Australian parliamentarians visit aid programs in Padang
13 September, 2012
Senator Ursula Stephens presents a ball to a student of a school rebuilt with Australian assistance. Photo: Clare Price / AusAID
The parliamentary delegation with a family in their earthquake-resistant house. Photo: Clare Price / AusAID
Alan Griffin hands over toys for the health clinic's waiting room. Photo: Clare Price / AusAID
Rowan Ramsay with water connection recipient, Zurtini. Photo: Clare Price / AusAID
Ursula Stephens meets a mother and baby at a health care centre. Photo: Clare Price / AusAID
An Australian parliamentary delegation welcomed the progress being made on the reconstruction of facilities devastated in a 2009 earthquake in Padang, Indonesia, during a recent tour of aid programs in the region.
Australia committed nearly $19 million towards emergency relief, recovery and reconstruction efforts in West Sumatra following the earthquake, which killed more than 1,100 people and damaged or destroyed more than 300,000 buildings.
The delegation, comprising Alan Griffin MP, Senator Richard Colbeck, Senator Ursula Stephens and Rowan Ramsey MP, visited a primary school built during the reconstruction in a program jointly funded by Australia and the USA.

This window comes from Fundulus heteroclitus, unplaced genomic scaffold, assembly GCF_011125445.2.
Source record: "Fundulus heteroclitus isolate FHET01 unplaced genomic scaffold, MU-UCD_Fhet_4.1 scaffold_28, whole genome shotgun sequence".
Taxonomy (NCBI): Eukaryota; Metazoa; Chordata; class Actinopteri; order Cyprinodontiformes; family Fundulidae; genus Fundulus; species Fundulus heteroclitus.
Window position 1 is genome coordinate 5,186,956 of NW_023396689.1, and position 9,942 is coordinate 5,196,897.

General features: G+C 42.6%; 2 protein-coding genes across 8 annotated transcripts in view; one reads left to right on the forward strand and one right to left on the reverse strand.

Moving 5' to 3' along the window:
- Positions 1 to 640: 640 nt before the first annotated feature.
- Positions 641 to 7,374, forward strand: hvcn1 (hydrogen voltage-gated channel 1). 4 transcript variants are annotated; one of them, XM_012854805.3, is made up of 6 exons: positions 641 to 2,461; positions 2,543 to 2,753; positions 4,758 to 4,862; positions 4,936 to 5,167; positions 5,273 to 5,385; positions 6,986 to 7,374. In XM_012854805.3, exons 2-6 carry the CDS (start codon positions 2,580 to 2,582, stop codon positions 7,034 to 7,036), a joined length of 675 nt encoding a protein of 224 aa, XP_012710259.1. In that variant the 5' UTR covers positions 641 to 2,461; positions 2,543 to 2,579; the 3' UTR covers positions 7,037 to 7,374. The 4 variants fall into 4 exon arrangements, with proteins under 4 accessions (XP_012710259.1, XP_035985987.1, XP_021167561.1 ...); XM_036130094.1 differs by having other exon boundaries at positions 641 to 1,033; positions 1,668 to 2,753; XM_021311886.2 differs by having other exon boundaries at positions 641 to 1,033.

Following the earthquake, students had to study in tents but now the school is a model school in the region, having received national accreditation, with student numbers increasing to 140 and 11 teachers completing university.
The delegation met a new-born baby at a local health care centre, which was reconstructed with AusAID funding and to earthquake safe specifications.
The mother of the baby said she was pleased with the facilities at the health care centre, which provides 24-hour care to approximately 26,000 people in the local area. AusAID also provided the health care centre with an ambulance.
‘It is clear the aid program is delivering real services that are very basic to the needs of the community,’ Mr Griffin said.
The delegation saw houses re-built or retrofitted to earthquake safe specifications, with local builders able to explain reconstruction methods learnt through training funded by AusAID.
‘Australia has a responsibility to be a good international citizen and our commitment to Indonesia’s development agenda demonstrates we acknowledge Indonesia’s challenges and hope to address these challenges with exemplar development processes,’ Senator Stephens said.
‘It’s in Australia’s interest to have a strong, prosperous, democratic and wealthy Indonesia; a country we can trade and do business with and rely on as a good partner. Aid money is working to ensure stability in the region and a strong relationship between our two countries,’ Mr Ramsey said.
Australia's work with Indonesia
Last Reviewed: 13 September, 2012